After the first round of state assessment scores Gulf District Schools are already operating at a deficit.
The Florida Department of Education released the initial group of Florida Comprehensive Assessment Test (FCAT) scores last week with the announcement of results for third graders in reading and math and writing scores in fourth, eighth and 10th grades.
Attempting to put sheen on the results for Gulf District Schools would be a mixed effort.
The writing scores for eighth-and 10th-graders at Port St. Joe Jr./Sr. High School were above the state average but that was about the only highlight.
“They were the one bright spot,” said Melissa Ramsey, district supervisor of testing. “They were above the state average and that was good.”
Eighth-graders averaged a 3.6 score on the writing FCAT, which while a slight drop from last year’s 3.7 was nonetheless above the state average of 3.4.
A score of 3.0 is considered proficient to the grade level.
Among eighth-graders the district still fell below the state average with a 3.3 as eighth-graders at Wewahitchka Jr./Sr. High School averaged a 2.8, off 0.4 points from last year.
Among 10th-graders, scores at Port St. Joe Jr./Sr. High School in writing was 3.6 and the district was even with the state average of 3.5 as Wewahitchka High School sophomores averaged a 3.4, an improvement of 0.6 points compared to last year.
And that was about the extent of the positive news, Ramsey said.
“We were below the state average in just about every other area,” Ramsey said. “And we are real low in some areas.”
District fourth-graders scored an average of 2.9 on the writing FCAT, with both elementary schools scoring identically and dropping, compared to last year, by an identical 0.2 points.
The state average was 3.3.
The district ranked 73rd out of 75 districts in fourth-grade writing scores, easily the worst performance for the district since the FCAT was implemented some 15 years ago.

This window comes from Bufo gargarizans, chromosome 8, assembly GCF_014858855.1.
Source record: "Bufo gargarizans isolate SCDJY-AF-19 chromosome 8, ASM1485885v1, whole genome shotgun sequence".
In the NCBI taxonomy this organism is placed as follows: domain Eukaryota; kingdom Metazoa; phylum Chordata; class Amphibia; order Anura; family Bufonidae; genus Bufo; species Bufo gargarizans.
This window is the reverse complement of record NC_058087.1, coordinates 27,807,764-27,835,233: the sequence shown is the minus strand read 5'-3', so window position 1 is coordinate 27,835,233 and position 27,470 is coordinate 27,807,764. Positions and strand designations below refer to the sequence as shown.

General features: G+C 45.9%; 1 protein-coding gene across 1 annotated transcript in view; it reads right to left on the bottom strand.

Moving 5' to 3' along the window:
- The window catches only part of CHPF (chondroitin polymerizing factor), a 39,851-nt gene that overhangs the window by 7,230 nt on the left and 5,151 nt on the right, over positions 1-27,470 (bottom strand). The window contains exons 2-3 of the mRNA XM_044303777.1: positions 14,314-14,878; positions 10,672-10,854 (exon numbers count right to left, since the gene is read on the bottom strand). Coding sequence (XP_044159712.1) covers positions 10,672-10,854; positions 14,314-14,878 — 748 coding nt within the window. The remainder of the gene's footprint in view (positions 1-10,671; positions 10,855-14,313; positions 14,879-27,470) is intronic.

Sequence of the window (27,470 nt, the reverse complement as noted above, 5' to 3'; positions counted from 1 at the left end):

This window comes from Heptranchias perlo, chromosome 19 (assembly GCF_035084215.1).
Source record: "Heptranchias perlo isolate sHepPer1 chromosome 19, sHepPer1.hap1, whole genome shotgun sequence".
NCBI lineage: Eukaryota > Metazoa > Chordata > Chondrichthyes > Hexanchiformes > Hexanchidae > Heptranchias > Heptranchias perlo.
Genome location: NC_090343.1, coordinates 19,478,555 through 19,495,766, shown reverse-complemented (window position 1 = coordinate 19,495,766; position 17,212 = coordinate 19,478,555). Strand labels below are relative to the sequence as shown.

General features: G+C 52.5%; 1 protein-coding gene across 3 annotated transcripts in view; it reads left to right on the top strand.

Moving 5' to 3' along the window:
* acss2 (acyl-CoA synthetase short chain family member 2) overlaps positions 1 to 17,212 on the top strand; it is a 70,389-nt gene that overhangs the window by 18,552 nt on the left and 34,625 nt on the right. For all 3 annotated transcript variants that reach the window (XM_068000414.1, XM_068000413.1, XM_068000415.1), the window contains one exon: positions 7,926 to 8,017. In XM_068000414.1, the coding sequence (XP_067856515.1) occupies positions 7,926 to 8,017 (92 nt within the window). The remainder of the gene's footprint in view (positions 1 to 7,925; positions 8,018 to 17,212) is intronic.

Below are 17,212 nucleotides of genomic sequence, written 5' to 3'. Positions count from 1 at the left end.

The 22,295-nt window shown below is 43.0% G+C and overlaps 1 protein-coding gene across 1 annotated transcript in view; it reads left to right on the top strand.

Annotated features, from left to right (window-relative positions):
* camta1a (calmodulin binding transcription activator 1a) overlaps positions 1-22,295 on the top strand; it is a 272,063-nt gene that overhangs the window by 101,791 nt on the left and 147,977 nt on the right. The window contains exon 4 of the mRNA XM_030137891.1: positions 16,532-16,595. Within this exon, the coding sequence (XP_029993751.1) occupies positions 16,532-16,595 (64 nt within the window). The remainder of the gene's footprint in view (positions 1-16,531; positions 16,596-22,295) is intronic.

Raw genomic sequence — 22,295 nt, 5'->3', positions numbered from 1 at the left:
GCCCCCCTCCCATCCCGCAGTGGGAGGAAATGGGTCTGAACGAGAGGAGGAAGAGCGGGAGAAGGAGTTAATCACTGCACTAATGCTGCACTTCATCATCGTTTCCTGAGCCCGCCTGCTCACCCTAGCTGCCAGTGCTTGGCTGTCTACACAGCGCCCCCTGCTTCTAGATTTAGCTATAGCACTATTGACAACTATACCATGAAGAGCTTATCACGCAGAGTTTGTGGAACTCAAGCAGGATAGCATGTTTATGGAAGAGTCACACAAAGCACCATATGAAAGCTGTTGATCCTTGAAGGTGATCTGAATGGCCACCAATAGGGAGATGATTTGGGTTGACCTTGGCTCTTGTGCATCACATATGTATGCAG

“That was historically low,” Ramsey said. “We have never scored below a 3.0.”
At the third grade level, important because third-graders are taking the FCAT for the first time and because third grade is a level where children can be held back due to low test scores, the district struggled compared to the state average in reading and math.
Thirty-seven percent of third-graders at Port St. Joe Elementary scored at proficiency in math and 48 percent did so at Wewahitchka Elementary.
That was a drop of 13 percent and 28 percent, respectively, at the schools compared to last year and the district’s average of 45 percent was 13 points behind the state.
The district ranked No. 70 out of 75 districts statewide in third—grade math.
In reading, the results were slightly better.
Fifty-two percent of Port St. Joe Elementary third-graders were proficient in reading, a dip of just 1 percent. At Wewahitchka Elementary, 50 percent, representing a drop of 16 percentage points, were proficient in reading.
The state average was 57 percent; the district’s 51 percent.
“We are looking at individual classroom results and the aggregate results to try to fully understand the data,” Ramsey said. “We are curious to see what the data in other grades will look like.
“We have some challenges, but these are very preliminary numbers. Historically we have been better.”
Additional FCAT results, and school grades, will be released in the coming months.